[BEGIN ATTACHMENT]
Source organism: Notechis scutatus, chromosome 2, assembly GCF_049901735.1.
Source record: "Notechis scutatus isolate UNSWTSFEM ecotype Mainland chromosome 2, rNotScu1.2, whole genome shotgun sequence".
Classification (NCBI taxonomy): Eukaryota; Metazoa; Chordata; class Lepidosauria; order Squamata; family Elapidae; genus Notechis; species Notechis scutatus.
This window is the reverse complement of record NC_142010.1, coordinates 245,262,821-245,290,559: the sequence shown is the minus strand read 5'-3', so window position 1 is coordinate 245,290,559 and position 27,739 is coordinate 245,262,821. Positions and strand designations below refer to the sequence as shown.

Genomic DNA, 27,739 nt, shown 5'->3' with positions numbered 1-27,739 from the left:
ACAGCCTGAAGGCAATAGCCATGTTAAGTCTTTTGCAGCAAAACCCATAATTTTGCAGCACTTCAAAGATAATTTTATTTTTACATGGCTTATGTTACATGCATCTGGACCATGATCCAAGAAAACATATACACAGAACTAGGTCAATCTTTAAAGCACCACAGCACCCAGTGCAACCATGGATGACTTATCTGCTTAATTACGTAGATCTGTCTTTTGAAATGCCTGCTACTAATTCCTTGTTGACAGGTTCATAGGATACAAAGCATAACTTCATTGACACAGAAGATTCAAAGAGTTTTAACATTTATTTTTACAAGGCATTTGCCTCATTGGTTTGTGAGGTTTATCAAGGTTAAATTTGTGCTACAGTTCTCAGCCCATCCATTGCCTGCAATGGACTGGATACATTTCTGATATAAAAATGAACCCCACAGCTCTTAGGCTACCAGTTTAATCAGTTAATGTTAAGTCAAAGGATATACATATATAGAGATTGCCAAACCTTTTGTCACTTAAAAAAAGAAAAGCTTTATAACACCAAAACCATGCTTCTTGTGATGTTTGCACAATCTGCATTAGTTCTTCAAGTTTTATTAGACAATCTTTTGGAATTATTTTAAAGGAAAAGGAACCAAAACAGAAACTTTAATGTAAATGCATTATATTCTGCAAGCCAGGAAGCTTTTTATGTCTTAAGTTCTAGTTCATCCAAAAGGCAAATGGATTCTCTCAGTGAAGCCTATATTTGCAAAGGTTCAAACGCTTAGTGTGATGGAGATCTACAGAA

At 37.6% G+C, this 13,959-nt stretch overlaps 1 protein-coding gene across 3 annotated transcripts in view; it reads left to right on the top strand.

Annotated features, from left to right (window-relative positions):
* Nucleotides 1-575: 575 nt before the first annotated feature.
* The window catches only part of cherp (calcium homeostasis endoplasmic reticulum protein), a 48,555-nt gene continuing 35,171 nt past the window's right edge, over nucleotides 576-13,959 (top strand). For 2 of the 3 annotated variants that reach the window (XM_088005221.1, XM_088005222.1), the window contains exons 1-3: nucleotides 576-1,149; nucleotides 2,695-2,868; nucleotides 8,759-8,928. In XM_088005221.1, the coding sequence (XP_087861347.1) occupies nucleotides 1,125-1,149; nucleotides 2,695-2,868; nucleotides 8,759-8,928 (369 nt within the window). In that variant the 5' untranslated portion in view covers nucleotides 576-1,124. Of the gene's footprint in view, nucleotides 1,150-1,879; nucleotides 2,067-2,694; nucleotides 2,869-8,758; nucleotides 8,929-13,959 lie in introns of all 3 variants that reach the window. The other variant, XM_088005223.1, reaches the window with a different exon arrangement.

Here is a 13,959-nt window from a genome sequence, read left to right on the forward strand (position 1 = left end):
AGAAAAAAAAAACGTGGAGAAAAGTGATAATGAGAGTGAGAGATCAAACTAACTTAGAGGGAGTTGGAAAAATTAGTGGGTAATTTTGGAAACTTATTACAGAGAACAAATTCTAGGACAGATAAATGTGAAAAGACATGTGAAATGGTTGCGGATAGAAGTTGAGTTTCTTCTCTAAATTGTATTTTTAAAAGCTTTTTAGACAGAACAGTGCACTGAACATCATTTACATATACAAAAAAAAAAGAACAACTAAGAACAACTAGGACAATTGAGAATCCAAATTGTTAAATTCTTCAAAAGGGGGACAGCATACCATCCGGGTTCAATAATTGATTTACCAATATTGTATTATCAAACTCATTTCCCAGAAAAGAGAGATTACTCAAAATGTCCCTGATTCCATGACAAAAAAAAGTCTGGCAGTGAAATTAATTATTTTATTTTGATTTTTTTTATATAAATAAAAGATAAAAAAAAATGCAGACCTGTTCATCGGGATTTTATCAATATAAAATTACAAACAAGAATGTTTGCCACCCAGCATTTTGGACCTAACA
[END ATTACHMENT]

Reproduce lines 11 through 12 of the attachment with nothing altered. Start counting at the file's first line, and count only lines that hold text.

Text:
Here is a 13,959-nt window from a genome sequence, read left to right on the forward strand (position 1 = left end):
AGAAAAAAAAAACGTGGAGAAAAGTGATAATGAGAGTGAGAGATCAAACTAACTTAGAGGGAGTTGGAAAAATTAGTGGGTAATTTTGGAAACTTATTACAGAGAACAAATTCTAGGACAGATAAATGTGAAAAGACATGTGAAATGGTTGCGGATAGAAGTTGAGTTTCTTCTCTAAATTGTATTTTTAAAAGCTTTTTAGACAGAACAGTGCACTGAACATCATTTACATATACAAAAAAAAAAGAACAACTAAGAACAACTAGGACAATTGAGAATCCAAATTGTTAAATTCTTCAAAAGGGGGACAGCATACCATCCGGGTTCAATAATTGATTTACCAATATTGTATTATCAAACTCATTTCCCAGAAAAGAGAGATTACTCAAAATGTCCCTGATTCCATGACAAAAAAAAGTCTGGCAGTGAAATTAATTATTTTATTTTGATTTTTTTTATATAAATAAAAGATAAAAAAAAATGCAGACCTGTTCATCGGGATTTTATCAATATAAAATTACAAACAAGAATGTTTGCCACCCAGCATTTTGGACCTAACA